I'm a veteran trend-tracker and it came as no surprise when friends and colleagues started forwarding an article from Bloomberg about the rise of the automated robo-advisers. These were initially used as low-cost platforms for millennials to build their investment portfolios, but are now being embraced by more affluent investors.
This is a classic "disruptive innovation", as defined by Harvard Business school professor Clayton Christensen in The Innovator's Dilemma: When New Technologies Cause Great Firms to Fail.
Christensen explains that "disruptive innovations (are) technologically straightforward, consisting of off-the-shelf components put together in a product architecture that is often simpler than prior approaches." Disruptive innovators offer less of what customers in established markets want. Instead, they choose to satisfy emerging customers outside the mainstream. In this case, that would be emerging investors from the millennial generation who are looking for basic, no-frills advice.
Since 2012, robo-advisers such as Personal Capital, Betterment, SigFig, and even "me too" offerings from Schwab and Vanguard, have been marketing aggressively on social media. In the past four years, the assets under management by robo-advisers have grown to $50 billion.
Wealthfront advertises itself as "the most tax-efficient, low-cost, hassle-free way to invest." Their management fees are low at 0.25% per year. This is part of their appeal, especially during what has been a flat market environment for stocks.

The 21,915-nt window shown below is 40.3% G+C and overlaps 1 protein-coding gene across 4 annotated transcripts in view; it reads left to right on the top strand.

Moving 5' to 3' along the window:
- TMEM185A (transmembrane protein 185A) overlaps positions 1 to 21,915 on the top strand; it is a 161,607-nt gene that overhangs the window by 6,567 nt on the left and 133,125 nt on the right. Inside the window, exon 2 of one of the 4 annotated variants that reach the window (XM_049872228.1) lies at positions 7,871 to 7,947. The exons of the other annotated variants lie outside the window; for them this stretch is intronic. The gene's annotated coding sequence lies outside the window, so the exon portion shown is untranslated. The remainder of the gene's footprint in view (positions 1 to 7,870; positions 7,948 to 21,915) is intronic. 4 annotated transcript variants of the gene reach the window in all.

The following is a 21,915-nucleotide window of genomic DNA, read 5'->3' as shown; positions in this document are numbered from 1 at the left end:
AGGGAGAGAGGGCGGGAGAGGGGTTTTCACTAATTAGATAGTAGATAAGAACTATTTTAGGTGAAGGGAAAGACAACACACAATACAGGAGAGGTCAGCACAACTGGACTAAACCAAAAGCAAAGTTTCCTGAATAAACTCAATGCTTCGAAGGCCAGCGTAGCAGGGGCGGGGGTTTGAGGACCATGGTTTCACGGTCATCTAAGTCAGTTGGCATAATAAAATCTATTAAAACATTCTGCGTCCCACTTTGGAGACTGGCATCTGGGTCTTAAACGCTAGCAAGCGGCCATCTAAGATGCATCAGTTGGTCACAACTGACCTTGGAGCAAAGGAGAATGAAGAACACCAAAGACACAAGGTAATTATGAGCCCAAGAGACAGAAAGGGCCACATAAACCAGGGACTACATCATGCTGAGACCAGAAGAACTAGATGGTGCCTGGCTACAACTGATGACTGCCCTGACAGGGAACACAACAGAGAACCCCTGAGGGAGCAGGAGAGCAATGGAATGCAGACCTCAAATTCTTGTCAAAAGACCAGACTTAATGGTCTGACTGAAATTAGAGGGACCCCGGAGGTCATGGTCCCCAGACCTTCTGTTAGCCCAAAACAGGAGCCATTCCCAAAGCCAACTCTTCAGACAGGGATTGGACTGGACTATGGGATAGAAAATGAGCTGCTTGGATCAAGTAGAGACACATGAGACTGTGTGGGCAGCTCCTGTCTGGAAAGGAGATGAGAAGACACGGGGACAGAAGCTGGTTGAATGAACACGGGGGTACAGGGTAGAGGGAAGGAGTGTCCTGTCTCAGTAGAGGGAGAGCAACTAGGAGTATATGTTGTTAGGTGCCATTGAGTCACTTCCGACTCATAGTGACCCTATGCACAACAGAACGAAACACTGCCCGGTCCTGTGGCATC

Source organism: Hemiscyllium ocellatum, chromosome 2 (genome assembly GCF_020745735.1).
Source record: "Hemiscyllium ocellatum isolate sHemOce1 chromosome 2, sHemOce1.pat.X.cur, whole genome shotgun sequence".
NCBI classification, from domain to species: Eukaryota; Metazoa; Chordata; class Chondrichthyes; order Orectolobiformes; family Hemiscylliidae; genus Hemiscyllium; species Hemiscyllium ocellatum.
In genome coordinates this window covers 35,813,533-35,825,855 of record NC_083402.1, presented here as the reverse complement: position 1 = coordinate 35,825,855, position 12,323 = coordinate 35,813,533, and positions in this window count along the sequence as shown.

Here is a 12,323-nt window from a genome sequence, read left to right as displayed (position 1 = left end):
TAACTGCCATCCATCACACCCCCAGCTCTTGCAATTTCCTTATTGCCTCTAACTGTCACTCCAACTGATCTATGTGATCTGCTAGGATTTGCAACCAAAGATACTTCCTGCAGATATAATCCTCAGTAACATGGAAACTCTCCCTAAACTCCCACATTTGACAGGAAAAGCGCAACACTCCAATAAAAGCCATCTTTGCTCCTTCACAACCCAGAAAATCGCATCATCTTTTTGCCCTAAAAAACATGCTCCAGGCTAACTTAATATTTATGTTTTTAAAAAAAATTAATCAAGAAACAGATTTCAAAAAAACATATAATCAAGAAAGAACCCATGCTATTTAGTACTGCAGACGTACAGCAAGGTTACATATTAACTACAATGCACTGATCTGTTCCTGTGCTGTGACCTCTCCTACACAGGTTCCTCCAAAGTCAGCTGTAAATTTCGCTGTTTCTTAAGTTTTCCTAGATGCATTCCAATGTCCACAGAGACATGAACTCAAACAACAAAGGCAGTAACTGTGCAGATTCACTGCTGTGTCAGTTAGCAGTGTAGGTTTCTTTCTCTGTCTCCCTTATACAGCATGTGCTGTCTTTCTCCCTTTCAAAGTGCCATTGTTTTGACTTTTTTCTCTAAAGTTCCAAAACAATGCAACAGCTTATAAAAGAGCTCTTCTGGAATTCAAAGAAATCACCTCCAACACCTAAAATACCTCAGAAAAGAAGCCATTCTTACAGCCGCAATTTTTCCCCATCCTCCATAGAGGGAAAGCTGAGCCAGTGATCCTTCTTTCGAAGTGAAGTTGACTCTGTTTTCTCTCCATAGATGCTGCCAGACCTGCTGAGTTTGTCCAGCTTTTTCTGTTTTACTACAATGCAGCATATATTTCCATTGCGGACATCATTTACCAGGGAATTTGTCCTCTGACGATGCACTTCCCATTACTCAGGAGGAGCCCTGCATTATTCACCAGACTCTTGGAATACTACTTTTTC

Building portfolios of index funds just isn't that complicated and doesn't actually require a robo-adviser (although it does sound kinda cool). Overall, it is a perfectly reasonable place to get started.
Once you get behind the glossy web-based interface, you'll find a very old-fashioned approach to investing. This is what people miss -- the backbone for most robo-advised portfolios is based on Nobel prize-winning theory.... from the 1970's. And here I'm talking about modern portfolio theory (MPT). The emphasis on index funds was heavily influenced by Burton Malkiel's classic book, A Random Walk Down Wall Street , written in 1973.
More recent results have been mixed -- index funds have, in fact, outperformed more active strategies, but the returns of MPT-based portfolios have lagged the performance of the S&P 500 for several years now. Many personal advisers (including myself) still believe in MPT and a more generalized use of diversification as a way to manage risk. However, these tools are simply not the beginning and end of investment management.
Almost all robo-advisers are still missing out on much worthwhile research written during the past thirty-years. This includes Rob Arnott's work on alternative indexing strategies , Jeff Hirsch's data on seasonality effects and investment returns, Sam Stovall on the persistence of price momentum, and Richard Thaler's pioneering studies in behavioral finance. These ideas can outperform the market by understanding the circumstances in which markets are inefficient - something that standard index funds (by definition) will never do.
So, if robo-advisers are now doing the "easy work", more human financial advisers need to focus on doing the "hard work" of managing client relationships, identifying risks, researching ideas, and thinking outside the box.